CFT predicts: the Pac-12

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Briefly, there was a shift in the power of the Pac-12. After USC’s nearly decade of dominance, Oregon and Stanford had their turn as the league’s best programs while the Trojans went through a coaching change and dealt with NCAA sanctions.

Well, the Trojans? They’re not facing a bowl ban anymore.

And they might just win the whole thing (the AP agrees) with 75 scholarship players (unless Oregon has anything to say about it).

Looking ahead to the 2012 season, here’s how the Pac-12 should shake out:

(Let it be known that I reserve the right to change my mind at any time without notice.)

North Division 

1. Oregon (last season: 12-2; won Rose Bowl) 
If there’s one team in college football that overcomes player turnover better than anyone, it’s Oregon. The Ducks find a way to do the whole “next guy in” thing without much, if any, dropoff. That’s a reflection of recruiting and coaching by Chip Kelly and his staff. Darron Thomas and LaMichael James are gone, but the backfield is loaded with Kenjon Barner and De’Anthony Thomas. Bryan Bennett figures to be the starting QB, but there’s a healthy battle between him and Marcus Mariota. I was also impressed by Oregon’s team speed on defense this spring too. Bottom line: I wouldn’t count out Oregon at all just because USC is the favorite.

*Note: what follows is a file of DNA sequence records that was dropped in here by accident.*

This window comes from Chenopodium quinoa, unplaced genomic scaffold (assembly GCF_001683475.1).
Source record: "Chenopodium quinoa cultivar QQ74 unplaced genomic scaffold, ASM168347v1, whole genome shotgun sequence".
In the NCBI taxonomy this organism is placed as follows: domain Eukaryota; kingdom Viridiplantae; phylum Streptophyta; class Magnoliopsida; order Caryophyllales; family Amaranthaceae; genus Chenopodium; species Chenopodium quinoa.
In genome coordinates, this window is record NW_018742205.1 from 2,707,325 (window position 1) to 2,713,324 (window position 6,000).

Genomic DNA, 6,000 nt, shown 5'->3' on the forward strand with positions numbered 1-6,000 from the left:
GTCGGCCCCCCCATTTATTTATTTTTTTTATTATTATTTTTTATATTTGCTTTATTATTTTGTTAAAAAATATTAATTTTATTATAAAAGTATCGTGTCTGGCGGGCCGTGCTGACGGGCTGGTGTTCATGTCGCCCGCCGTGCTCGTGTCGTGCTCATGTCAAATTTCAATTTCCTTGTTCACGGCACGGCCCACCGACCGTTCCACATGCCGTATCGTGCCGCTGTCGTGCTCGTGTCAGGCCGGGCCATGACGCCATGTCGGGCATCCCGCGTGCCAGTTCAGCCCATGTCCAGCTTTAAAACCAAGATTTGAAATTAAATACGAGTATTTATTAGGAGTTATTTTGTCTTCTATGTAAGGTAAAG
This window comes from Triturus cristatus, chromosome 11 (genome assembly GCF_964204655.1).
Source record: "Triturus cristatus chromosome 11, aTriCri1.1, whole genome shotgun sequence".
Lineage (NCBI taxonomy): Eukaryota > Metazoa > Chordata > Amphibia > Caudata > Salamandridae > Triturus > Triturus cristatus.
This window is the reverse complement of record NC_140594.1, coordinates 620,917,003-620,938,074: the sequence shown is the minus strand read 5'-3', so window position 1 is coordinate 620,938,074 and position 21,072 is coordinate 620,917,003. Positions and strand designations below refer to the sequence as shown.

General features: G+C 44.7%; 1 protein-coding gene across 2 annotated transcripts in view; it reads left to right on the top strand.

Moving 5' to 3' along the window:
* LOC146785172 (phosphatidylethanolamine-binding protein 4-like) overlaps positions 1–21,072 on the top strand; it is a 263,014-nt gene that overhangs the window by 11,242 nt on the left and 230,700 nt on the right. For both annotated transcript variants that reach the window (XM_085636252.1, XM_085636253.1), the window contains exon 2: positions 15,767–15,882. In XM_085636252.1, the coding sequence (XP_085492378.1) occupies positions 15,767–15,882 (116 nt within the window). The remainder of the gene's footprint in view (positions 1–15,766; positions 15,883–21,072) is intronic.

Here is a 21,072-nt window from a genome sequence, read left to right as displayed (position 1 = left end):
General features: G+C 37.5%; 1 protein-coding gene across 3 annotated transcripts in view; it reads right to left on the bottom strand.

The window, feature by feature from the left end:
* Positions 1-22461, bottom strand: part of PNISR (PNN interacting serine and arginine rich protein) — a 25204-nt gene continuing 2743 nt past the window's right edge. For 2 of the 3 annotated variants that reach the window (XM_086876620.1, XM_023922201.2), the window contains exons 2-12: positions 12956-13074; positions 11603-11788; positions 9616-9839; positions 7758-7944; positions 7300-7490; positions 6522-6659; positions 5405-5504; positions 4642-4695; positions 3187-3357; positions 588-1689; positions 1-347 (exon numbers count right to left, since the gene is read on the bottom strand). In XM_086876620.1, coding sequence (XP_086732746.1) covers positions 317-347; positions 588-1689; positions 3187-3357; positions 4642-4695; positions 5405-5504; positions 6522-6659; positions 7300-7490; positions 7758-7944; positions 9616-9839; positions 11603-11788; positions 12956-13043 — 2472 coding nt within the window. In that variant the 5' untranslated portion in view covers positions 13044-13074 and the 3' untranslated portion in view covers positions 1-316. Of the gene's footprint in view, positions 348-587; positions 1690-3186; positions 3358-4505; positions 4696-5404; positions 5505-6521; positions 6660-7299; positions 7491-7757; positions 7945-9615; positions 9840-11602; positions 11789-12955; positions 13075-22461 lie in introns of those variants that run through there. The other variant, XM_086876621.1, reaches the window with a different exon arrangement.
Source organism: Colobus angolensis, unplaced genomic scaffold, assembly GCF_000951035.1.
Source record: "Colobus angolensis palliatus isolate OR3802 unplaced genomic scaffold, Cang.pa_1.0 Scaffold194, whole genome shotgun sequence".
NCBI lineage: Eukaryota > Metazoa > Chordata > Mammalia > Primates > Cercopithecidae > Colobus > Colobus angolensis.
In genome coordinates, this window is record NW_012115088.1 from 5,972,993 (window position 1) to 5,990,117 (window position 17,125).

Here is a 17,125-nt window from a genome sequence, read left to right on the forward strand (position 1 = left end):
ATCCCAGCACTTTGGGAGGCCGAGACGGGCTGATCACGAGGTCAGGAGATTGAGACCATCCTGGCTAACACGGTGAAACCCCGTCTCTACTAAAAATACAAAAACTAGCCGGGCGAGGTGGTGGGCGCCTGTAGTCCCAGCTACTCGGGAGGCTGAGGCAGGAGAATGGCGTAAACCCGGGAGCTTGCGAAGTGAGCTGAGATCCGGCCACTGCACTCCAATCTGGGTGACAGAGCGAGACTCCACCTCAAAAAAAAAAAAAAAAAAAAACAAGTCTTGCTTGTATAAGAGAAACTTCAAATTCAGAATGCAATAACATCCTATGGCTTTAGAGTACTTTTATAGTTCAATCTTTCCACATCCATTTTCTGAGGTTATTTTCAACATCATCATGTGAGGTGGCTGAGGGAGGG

2. Stanford (last season: 11-2; lost Fiesta Bowl) 
Like Oregon, Stanford loses some key starters on offense, and not just Andrew Luck; tight end Coby Fleener and offensive linemen Jonathan Martin and David DeCastro are all gone to the NFL, too. The Cardinal look good in the trenches on both sides — a tribute to Jim Harbaugh — and the team’s bread and butter of running the ball shouldn’t take a hit. Stanford’s passing game — and ability to defend the pass — could be problematic.

3. Washington (last season: 7-6; lost Alamo Bowl) 
With the changes Steve Sarkisian has made to his defensive coaching staff combined with the upgraded facilities the program is receiving, it’s just a matter of time before Washington is playing in Pac-12 title games. Keith Price is arguably the division’s best quarterback. Protecting Price could come with its own cost, though, as depth along the offensive line is an issue despite four returning starters in the group.